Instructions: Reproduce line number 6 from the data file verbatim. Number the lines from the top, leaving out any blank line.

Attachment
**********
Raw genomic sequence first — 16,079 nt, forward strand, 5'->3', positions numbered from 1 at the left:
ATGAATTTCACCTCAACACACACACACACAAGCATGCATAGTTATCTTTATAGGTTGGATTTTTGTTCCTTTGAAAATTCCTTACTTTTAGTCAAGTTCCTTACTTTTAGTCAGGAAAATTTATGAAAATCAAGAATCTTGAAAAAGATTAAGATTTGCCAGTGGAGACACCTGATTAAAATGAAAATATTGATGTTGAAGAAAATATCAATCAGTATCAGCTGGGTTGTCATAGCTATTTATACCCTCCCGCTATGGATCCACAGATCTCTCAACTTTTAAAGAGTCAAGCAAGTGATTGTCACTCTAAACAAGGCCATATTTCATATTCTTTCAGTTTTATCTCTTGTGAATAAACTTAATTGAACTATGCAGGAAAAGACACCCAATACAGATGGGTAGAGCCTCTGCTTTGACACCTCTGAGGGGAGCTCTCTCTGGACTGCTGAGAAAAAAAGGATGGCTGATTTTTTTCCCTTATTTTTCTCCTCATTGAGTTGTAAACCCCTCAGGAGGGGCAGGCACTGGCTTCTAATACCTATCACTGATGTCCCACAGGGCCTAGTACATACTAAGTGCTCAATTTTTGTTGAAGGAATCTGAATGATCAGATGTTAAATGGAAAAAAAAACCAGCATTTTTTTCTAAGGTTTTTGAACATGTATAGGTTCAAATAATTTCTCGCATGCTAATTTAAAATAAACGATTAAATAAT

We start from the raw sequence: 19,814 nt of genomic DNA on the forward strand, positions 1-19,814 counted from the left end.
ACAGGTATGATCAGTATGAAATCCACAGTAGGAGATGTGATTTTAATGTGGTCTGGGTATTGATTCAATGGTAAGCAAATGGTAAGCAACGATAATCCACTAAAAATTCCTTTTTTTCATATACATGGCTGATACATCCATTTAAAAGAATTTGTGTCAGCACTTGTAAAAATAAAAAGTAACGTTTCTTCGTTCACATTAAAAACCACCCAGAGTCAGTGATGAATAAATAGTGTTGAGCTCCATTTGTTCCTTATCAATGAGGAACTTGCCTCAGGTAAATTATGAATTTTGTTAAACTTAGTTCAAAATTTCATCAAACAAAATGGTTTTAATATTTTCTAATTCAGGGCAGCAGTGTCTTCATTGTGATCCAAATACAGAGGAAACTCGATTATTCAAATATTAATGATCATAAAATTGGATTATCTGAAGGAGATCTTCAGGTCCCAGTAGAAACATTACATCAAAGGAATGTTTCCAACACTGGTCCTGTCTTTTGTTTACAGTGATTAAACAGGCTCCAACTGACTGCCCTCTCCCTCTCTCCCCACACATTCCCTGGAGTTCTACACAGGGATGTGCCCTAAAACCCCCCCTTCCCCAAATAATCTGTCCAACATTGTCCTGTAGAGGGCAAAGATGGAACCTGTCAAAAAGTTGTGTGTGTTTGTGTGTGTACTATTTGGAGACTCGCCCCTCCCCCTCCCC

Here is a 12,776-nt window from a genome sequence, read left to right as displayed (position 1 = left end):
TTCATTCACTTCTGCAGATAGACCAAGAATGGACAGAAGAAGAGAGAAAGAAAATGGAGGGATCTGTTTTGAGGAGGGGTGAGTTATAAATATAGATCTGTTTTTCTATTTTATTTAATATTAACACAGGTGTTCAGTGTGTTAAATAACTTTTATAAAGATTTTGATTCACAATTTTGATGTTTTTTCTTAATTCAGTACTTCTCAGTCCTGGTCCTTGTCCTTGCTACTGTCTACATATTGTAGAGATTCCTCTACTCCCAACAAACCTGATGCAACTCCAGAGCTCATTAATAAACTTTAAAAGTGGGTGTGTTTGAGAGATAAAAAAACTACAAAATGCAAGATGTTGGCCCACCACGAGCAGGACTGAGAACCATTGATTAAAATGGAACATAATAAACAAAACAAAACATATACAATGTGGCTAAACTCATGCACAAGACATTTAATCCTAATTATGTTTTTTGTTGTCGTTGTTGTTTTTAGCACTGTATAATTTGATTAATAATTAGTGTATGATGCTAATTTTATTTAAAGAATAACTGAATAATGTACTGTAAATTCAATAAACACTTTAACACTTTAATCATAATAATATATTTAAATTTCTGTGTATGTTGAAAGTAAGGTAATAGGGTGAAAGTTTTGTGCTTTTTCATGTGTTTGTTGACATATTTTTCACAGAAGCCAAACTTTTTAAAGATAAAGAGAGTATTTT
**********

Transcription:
TTCATTCACTTCTGCAGATAGACCAAGAATGGACAGAAGAAGAGAGAAAGAAAATGGAGGGATCTGTTTTGAGGAGGGGTGAGTTATAAATATAGATCTGTTTTTCTATTTTATTTAATATTAACACAGGTGTTCAGTGTGTTAAATAACTTTTATAAAGATTTTGATTCACAATTTTGATGTTTTTTCTTAATTCAGTACTTCTCAGTCCTGGTCCTTGTCCTTGCTACTGTCTACATATTGTAGAGATTCCTCTACTCCCAACAAACCTGATGCAACTCCAGAGCTCATTAATAAACTTTAAAAGTGGGTGTGTTTGAGAGATAAAAAAACTACAAAATGCAAGATGTTGGCCCACCACGAGCAGGACTGAGAACCATTGATTAAAATGGAACATAATAAACAAAACAAAACATATACAATGTGGCTAAACTCATGCACAAGACATTTAATCCTAATTATGTTTTTTGTTGTCGTTGTTGTTTTTAGCACTGTATAATTTGATTAATAATTAGTGTATGATGCTAATTTTATTTAAAGAATAACTGAATAATGTACTGTAAATTCAATAAACACTTTAACACTTTAATCATAATAATATATTTAAATTTCTGTGTATGTTGAAAGTAAGGTAATAGGGTGAAAGTTTTGTGCTTTTTCATGTGTTTGTTGACATATTTTTCACAGAAGCCAAACTTTTTAAAGATAAAGAGAGTATTTT